Visible Cities: Exploring Local Urban Storytelling Through Public Exhibition Design
In this thesis, design was used in public exhibition to critique modern city branding practices and explore accessible, affordable, and temporary methods for visualizing locality in public space. This was demonstrated through five speculative case studies which situate first-person narrative in urban space in order to visualize aspects of locale and create a canvas for subsequent future narrative. The public exhibition of this work created a temporary public commons that acted as a site of discourse for this work and its extensions. This thesis interrogated two crises of modern urban citizenship: the ways in which identity, experience, and locality are appropriated by visual manifestations of capitalist urban narratives, and how this action devalues and impedes unique, dynamic citizenship. Located at the intersection of design, sociology, and urban theory, its work explored how localities can activate personal narrative through public design.
Wendy Wong, Supervisor
Rob Gill, Advisor
Studying the Cultural Duality of Young Iranian Women Through Semantic Differential and Visual Representation
This project looks at young Iranian women (aged 18-25) through the lens of visual culture through semantic differential studies and my personal experience. The goal of the project is to investigate aspects of the cultural duality of young Iranian women through graphic design, storytelling, analyzing contemporary visual culture in Tehran, and unique semantic differential research. The analysis informs explorations of narrative structure to represent how young women in Iran spend their time and connect each other in spite of the currently restricted regulations, and how they are shaping/discovering their identity within the reality of cultural duality. This project investigates issues that address questions around the lives of young women in Iran. It seeks to establish a better understanding of the reality of young Iranian women sub-cultures and tends to communicate to a Western audience who may not be informed and educated by Western media.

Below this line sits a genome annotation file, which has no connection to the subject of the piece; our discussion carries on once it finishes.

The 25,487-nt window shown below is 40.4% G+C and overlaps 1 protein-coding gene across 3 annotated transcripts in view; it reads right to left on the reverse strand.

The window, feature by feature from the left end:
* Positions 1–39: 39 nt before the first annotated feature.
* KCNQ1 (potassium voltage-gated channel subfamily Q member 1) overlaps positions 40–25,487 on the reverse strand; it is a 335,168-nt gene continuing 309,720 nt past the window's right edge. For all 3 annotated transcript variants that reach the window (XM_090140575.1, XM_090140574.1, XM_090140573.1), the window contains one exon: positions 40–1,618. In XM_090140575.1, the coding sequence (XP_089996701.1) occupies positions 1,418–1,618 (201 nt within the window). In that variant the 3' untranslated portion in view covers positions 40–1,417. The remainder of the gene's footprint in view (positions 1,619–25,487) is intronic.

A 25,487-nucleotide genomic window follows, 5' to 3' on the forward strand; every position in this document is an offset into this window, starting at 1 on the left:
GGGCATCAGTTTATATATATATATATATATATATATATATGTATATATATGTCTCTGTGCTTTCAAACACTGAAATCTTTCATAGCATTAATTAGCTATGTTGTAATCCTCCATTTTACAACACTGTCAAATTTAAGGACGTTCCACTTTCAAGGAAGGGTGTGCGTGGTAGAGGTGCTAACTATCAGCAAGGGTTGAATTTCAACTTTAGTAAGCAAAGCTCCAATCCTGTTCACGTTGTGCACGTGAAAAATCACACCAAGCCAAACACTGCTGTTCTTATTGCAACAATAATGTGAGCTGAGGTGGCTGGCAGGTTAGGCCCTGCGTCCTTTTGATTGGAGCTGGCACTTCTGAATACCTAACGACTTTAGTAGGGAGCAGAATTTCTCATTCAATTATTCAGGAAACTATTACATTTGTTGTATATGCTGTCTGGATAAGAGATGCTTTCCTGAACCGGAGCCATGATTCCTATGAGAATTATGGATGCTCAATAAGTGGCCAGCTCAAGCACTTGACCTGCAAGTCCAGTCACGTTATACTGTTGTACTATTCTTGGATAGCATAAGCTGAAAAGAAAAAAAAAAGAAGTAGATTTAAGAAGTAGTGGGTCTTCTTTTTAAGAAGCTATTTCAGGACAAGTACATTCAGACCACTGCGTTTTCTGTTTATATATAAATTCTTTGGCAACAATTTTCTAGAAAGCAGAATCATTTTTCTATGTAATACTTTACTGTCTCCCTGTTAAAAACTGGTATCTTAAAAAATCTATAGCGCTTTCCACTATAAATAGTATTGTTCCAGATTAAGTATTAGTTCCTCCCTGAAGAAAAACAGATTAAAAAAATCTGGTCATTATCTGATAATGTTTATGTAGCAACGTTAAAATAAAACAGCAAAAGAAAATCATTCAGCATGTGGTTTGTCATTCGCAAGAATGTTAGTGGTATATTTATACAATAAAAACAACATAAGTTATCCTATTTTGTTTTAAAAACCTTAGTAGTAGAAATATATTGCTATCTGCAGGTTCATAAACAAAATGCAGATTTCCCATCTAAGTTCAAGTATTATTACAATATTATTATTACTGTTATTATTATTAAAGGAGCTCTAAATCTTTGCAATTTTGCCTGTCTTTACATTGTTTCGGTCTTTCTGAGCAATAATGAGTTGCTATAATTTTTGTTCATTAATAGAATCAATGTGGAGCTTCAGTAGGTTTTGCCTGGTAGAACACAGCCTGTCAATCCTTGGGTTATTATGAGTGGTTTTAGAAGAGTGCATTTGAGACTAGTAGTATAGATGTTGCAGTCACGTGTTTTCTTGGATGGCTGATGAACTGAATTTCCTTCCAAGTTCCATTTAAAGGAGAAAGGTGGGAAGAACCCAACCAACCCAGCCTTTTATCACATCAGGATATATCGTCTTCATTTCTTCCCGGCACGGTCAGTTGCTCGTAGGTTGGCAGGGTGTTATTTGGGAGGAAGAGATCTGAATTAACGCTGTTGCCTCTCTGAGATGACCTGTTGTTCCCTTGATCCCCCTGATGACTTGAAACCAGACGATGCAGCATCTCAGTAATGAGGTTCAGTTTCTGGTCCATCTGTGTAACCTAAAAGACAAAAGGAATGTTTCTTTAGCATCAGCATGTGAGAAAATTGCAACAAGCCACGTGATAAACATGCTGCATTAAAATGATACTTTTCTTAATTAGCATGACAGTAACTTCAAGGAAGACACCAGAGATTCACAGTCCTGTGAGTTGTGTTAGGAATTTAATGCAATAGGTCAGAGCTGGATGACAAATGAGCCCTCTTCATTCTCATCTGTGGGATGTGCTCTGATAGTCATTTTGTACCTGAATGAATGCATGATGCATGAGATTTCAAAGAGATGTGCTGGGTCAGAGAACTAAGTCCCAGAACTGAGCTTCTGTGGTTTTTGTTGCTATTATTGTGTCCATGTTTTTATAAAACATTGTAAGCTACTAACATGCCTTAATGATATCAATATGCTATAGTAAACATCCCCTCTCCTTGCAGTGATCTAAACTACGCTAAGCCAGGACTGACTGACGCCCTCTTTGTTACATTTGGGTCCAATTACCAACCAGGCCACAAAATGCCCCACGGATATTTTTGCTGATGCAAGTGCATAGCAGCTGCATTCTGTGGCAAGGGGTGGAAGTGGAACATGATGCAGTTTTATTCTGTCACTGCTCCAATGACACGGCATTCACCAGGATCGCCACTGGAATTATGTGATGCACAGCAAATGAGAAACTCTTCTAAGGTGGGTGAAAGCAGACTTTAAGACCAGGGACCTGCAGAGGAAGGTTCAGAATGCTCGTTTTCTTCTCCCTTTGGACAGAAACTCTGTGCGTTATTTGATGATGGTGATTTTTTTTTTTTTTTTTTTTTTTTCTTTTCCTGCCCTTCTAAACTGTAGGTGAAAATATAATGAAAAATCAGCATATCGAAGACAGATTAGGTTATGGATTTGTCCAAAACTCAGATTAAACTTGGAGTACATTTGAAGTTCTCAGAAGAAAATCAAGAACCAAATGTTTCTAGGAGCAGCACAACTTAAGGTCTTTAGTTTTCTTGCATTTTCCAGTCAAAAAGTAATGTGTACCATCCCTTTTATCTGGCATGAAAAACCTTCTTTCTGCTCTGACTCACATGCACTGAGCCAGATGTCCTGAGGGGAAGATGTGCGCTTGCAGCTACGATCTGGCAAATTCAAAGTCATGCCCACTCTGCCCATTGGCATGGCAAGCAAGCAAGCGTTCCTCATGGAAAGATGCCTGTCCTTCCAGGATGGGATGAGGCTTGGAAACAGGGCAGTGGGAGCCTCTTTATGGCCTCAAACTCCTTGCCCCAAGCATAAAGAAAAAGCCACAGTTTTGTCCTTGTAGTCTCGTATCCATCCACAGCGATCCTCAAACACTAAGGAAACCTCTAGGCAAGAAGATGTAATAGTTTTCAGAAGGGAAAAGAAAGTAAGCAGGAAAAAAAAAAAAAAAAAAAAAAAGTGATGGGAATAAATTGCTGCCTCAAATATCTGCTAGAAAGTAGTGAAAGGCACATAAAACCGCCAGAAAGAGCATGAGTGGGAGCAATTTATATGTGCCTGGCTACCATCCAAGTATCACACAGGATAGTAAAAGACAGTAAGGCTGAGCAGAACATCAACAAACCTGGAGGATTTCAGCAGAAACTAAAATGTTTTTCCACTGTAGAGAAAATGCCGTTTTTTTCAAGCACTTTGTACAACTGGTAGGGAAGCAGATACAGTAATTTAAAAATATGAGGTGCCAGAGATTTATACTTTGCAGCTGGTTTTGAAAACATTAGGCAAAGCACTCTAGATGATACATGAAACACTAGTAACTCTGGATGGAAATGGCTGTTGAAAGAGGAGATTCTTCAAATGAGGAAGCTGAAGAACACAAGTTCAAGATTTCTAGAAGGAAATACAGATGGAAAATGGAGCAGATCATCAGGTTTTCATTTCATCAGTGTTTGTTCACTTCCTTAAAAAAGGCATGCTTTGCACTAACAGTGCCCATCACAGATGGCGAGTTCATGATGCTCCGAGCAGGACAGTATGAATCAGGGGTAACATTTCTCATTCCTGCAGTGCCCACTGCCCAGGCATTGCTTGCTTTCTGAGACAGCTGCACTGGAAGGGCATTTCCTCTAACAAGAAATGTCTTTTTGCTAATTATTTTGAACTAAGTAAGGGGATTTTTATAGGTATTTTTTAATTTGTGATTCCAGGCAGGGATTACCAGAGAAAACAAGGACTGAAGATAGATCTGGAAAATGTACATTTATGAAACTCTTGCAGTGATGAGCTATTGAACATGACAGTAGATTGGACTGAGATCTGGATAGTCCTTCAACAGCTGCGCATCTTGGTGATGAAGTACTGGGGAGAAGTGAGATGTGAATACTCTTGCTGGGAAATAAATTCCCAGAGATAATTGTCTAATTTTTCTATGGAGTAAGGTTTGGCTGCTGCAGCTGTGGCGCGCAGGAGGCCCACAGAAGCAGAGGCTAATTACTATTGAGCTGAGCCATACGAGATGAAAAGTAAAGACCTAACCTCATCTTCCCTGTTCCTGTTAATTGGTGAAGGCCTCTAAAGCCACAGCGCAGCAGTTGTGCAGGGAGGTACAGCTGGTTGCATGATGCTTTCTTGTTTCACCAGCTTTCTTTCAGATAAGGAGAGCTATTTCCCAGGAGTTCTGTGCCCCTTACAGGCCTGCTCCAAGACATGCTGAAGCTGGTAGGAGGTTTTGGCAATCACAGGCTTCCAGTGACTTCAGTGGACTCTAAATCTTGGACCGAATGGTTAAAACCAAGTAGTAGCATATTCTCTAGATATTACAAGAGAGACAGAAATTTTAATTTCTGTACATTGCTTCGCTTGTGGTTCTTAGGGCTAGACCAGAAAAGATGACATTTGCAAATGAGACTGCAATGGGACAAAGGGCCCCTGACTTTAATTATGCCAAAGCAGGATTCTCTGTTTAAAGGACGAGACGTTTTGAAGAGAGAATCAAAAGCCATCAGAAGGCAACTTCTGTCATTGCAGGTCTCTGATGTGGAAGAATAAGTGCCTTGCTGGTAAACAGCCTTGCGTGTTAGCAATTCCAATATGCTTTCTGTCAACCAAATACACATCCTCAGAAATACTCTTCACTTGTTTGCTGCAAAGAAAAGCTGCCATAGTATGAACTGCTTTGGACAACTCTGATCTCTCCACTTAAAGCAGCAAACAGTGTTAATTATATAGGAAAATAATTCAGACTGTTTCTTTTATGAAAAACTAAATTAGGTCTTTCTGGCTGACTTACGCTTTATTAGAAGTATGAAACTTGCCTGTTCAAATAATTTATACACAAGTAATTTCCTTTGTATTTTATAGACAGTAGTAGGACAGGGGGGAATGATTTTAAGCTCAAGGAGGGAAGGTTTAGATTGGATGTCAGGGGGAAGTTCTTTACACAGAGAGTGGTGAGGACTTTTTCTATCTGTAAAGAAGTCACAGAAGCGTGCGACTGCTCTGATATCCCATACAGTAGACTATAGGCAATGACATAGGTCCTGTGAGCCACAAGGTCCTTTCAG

David Scadding, Supervisor
Khatereh Sheibani, Advisor
Investigating the “Blurry” Territory of Graphic Design: A Look at the Simultaneous Realities of Illusions within the Moiré Effect
This thesis examines how designed artifacts can present two simultaneous realities within static and motion typography through an investigation of motion and depth perceptual phenomena. The deceptive nature of optical illusions revolves around conflicting realities, inducing a sense of ambiguity. This thesis incorporates the ambiguous nature of illusions in the mediation of visual messages within graphic design practice. The research constitutes the employment of optical illusions in visual arts, specifically in Optical Art, and graphic design. Particular focus is placed on the moiré effect and its applications, which hugely inspires the visual investigation. Each of the projects establishes a parallel with the contradictory state of illusions, forming a visual rhetoric in the depiction of multiple realities within elusive truths. These “blurry” territories within graphic design present a self-reflexive tool for both designers and their audience in becoming observers of themselves and a conscious awareness of how they perceive the world.
Jan Hadlaw, Supervisor
Paul Sych, Advisor